Tortue hotel Hamburg
Tortue hotel Hamburg
Tortue hotel Hamburg
Tortue hotel Hamburg with BetteLux Oval Silhouette
Bath BetteLux Oval Silhouette, Tortue hotel Hamburg
Bath BetteLux Oval Silhouette, Tortue hotel Hamburg
BetteUltra shower trays are used in 14 different sizes.
Tortue hotel Hamburg
Tortue hotel Hamburg.
Tortue hotel Hamburg
Tortue hotel Hamburg
Tortue hotel Hamburg
Tortue hotel Hamburg with BetteLux Oval Silhouette
Bath BetteLux Oval Silhouette, Tortue hotel Hamburg
Bath BetteLux Oval Silhouette, Tortue hotel Hamburg
BetteUltra shower trays are used in 14 different sizes.
Tortue hotel Hamburg
Tortue hotel Hamburg.

Hotel Tortue Hamburg

24 februari
HOTEL TORTUE HAMBURG
Harmonious design concept that includes the bathroom


After a four-year construction period, the boutique hotel Tortue opened a few weeks ago in Hamburg's Stadthöfe quarter. Since then, it has exuded all the charm of the savoir vivre in the Hanseatic city. This vitality can also be experienced in the hotel's guest bathrooms. Renowned interior designer Kate Hume relied on Bette and Laufen products for her furnishings. She used contrasting colours and forms and a range of materials to create an architecturally coherent overall concept in the spacious marble bathrooms.

The six-storey luxury hotel Tortue Hamburg with the red brick facade is housed in a listed building that used to be the Department of Urban Development (built in 1888). The idea behind the Stadthöfe project, which the hotel is part of: to slow the speed of modern life down a little. The name Tortue, which is French for tortoise, alludes to the time of Napoleon. At the beginning of the 19th century, well-dressed dandies and Bohemians strolled along the glamorous streets of Paris and Hamburg accompanied by a tortoise on a lead. The tortoises set the pace, and at the the time stood for the sheet luxury of having time.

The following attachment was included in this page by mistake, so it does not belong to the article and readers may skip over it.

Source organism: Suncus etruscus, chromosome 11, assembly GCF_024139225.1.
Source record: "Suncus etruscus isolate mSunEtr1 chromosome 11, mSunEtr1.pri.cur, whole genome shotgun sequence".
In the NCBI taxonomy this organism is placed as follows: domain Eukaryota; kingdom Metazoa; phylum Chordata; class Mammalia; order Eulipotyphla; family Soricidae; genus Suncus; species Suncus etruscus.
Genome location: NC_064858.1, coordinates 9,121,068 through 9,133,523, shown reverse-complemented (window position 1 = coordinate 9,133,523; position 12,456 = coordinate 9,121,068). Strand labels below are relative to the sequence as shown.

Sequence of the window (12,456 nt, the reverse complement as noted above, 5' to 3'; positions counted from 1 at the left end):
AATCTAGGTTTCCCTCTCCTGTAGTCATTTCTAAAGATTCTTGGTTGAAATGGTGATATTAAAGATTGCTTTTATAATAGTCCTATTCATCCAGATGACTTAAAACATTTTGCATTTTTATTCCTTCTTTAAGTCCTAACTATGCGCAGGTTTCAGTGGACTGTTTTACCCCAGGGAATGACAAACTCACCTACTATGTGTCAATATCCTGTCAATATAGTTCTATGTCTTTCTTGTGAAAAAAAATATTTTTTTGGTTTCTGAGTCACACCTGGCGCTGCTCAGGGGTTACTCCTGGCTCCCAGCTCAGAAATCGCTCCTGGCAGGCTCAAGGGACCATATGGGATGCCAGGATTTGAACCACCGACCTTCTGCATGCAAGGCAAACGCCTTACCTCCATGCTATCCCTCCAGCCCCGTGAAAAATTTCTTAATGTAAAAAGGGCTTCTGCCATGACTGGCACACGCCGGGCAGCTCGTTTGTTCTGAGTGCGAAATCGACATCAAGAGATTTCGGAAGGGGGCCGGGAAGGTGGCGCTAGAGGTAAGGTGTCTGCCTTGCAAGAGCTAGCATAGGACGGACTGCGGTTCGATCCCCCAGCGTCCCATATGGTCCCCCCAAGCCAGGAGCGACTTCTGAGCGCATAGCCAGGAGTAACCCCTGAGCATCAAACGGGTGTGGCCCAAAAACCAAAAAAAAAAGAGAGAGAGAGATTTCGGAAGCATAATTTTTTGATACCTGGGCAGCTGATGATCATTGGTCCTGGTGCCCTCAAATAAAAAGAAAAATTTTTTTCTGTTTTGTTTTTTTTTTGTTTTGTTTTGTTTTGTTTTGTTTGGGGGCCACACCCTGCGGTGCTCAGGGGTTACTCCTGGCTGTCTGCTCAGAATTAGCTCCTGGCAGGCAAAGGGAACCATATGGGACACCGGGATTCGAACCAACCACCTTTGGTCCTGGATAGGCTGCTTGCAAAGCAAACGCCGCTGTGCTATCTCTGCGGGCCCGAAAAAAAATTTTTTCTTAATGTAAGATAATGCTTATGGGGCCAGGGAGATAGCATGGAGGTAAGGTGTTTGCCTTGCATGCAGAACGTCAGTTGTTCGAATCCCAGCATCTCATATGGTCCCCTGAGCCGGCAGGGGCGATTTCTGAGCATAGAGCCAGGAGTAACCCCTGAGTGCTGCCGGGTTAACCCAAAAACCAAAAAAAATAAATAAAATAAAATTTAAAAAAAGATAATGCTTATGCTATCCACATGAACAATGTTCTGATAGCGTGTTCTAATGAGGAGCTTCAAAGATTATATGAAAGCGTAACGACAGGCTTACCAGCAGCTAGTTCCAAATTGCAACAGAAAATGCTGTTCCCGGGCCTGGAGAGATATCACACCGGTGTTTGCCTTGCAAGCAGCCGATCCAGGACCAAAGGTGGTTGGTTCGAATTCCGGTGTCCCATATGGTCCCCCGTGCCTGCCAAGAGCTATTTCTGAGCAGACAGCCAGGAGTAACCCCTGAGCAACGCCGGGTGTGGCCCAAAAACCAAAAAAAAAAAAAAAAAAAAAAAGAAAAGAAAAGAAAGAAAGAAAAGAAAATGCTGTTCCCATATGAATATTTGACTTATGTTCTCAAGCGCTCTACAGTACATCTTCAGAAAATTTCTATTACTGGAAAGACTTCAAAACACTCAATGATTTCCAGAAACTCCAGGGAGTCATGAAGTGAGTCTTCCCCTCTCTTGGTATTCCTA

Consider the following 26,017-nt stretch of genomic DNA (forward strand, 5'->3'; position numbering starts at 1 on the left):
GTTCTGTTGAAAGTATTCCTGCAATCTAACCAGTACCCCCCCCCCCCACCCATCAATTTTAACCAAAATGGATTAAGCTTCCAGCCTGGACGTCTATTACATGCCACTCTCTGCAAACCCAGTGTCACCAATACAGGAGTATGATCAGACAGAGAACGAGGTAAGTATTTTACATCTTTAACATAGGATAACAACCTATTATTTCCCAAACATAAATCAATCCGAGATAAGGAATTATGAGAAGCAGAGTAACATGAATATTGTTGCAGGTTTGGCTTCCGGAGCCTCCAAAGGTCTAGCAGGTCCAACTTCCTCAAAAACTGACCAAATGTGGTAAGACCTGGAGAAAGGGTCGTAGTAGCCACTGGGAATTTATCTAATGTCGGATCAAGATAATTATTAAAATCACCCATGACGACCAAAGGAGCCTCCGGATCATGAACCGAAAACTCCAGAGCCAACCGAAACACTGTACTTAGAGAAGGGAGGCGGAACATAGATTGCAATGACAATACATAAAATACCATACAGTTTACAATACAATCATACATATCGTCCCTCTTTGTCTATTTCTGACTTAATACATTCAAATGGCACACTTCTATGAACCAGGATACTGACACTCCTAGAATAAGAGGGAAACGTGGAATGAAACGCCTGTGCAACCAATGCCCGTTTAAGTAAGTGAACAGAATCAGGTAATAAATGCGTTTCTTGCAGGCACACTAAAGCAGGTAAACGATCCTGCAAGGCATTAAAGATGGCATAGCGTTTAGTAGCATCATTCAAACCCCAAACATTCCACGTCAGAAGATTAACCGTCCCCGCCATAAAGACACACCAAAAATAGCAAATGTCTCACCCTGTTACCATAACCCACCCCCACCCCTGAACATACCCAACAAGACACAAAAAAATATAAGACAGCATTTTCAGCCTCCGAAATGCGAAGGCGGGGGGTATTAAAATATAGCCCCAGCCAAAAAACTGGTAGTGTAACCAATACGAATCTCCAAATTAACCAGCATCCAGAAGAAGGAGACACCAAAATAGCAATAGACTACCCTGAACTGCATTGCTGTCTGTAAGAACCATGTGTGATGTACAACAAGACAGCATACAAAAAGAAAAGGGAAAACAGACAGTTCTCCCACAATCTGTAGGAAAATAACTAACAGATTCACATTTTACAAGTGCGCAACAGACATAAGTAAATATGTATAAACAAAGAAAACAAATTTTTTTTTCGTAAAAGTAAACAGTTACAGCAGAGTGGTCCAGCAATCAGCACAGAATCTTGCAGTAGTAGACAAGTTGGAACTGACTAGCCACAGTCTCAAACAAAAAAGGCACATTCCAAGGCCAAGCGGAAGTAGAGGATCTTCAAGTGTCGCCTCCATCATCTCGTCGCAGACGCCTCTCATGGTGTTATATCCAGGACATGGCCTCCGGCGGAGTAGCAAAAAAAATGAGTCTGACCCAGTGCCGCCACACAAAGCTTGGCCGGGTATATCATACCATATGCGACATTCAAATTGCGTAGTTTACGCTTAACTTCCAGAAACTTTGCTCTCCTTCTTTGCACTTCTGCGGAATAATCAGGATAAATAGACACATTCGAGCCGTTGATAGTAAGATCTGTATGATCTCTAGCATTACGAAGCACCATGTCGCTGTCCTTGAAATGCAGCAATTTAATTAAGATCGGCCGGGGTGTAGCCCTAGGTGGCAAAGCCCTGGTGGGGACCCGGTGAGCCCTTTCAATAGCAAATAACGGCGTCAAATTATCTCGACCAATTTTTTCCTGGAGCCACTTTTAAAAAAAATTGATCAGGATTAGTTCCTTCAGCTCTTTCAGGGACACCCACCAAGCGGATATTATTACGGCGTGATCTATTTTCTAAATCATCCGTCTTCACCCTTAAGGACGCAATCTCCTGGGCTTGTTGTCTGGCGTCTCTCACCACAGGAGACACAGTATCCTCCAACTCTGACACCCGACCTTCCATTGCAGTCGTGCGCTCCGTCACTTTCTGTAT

And guests from all over the world should also celebrate this luxury at the Tortue. They will find the leisure to sharpen their senses for the essential and the details, to immerse themselves in life, and to discover new perspectives. The overall architectural concept is by David Chipperfield. The hotel's architecture is characterised by mosaic tiles, vaulted windows, high ceilings and wrought-iron detailing that harmonise particularly well with the frescoes by the French Art Nouveau painter Adrian Karbowsky of 1910.

The Hamburg-based architectural firm Stephen Williams Associates was responsible for the implementation of the historic areas, restoring the historic pillars of the original building and incorporating them in the new design concept. And tortoise details can be seen everywhere – for instance, on the lamps with a tortoise foot made out of porcelain.

Every area has its own mood
The British interior designer Kate Hume was responsible for the interior concept of the 126 rooms, the lobby and the Bar bleu; the Brasserie was created in cooperation with Stephen Williams. She had also designed the show apartments in the Elbphilharmonie, and selected all the furniture for the rooms in the boutique hotel - even designing some of it herself.